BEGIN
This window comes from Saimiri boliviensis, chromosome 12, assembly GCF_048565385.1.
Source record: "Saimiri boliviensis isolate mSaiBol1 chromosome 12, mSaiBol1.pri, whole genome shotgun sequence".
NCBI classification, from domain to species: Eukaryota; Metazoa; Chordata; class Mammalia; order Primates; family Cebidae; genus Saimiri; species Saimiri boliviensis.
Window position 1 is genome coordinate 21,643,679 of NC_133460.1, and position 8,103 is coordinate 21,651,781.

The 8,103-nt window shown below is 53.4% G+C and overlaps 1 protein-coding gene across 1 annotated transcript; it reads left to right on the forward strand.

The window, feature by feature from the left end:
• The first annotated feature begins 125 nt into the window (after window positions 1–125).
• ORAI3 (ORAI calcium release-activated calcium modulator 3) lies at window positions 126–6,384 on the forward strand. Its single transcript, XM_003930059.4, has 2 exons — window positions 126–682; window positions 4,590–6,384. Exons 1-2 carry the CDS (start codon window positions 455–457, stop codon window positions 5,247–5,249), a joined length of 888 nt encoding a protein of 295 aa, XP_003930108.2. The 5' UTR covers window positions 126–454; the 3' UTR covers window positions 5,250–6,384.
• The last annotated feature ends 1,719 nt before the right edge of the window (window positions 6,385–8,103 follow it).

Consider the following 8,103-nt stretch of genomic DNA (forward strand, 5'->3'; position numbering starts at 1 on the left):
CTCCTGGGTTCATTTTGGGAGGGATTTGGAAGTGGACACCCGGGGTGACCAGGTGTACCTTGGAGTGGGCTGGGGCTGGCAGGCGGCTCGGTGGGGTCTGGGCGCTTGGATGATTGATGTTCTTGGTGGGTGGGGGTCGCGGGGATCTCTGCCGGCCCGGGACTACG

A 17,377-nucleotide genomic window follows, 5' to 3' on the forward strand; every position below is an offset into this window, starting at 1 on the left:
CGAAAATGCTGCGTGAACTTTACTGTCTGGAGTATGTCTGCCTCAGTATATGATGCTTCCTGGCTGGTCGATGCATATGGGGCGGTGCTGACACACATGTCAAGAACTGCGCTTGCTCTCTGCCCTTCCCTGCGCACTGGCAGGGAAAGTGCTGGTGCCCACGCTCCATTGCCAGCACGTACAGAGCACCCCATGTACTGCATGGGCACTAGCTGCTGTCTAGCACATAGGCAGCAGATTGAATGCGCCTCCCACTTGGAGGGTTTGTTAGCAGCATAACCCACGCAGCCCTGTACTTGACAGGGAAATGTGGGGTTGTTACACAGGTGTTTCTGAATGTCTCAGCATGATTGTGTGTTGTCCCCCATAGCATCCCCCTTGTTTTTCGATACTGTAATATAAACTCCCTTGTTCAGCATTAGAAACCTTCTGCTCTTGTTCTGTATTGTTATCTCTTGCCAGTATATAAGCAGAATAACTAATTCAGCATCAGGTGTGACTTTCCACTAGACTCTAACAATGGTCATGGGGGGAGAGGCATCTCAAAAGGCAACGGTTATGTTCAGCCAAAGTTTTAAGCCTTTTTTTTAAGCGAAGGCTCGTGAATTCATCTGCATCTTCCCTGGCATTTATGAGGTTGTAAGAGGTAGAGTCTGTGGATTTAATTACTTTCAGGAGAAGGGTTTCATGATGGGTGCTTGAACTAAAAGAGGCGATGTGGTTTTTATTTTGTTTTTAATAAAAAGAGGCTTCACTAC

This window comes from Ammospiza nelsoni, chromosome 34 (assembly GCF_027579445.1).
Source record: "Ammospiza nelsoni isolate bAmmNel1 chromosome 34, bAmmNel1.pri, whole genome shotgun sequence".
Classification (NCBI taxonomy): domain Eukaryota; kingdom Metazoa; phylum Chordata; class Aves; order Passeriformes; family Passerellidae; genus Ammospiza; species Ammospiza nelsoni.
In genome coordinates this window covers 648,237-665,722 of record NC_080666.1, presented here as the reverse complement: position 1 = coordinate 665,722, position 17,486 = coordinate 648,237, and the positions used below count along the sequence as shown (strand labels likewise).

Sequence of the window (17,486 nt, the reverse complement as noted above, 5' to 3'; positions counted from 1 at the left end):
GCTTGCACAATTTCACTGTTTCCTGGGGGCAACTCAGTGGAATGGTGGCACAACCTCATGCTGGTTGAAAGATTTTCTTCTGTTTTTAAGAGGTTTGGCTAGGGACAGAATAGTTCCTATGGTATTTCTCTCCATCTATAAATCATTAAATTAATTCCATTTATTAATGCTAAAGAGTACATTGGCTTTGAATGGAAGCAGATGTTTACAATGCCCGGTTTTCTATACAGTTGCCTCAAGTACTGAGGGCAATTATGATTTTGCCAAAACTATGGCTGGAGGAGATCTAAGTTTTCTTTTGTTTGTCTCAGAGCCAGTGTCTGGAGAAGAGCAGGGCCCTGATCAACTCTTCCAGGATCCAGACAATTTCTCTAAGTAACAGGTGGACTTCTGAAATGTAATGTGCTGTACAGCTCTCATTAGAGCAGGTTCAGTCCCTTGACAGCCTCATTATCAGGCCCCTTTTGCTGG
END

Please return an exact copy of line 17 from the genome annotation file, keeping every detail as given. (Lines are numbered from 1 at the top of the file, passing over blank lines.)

In genome coordinates this window covers 648,237-665,722 of record NC_080666.1, presented here as the reverse complement: position 1 = coordinate 665,722, position 17,486 = coordinate 648,237, and the positions used below count along the sequence as shown (strand labels likewise).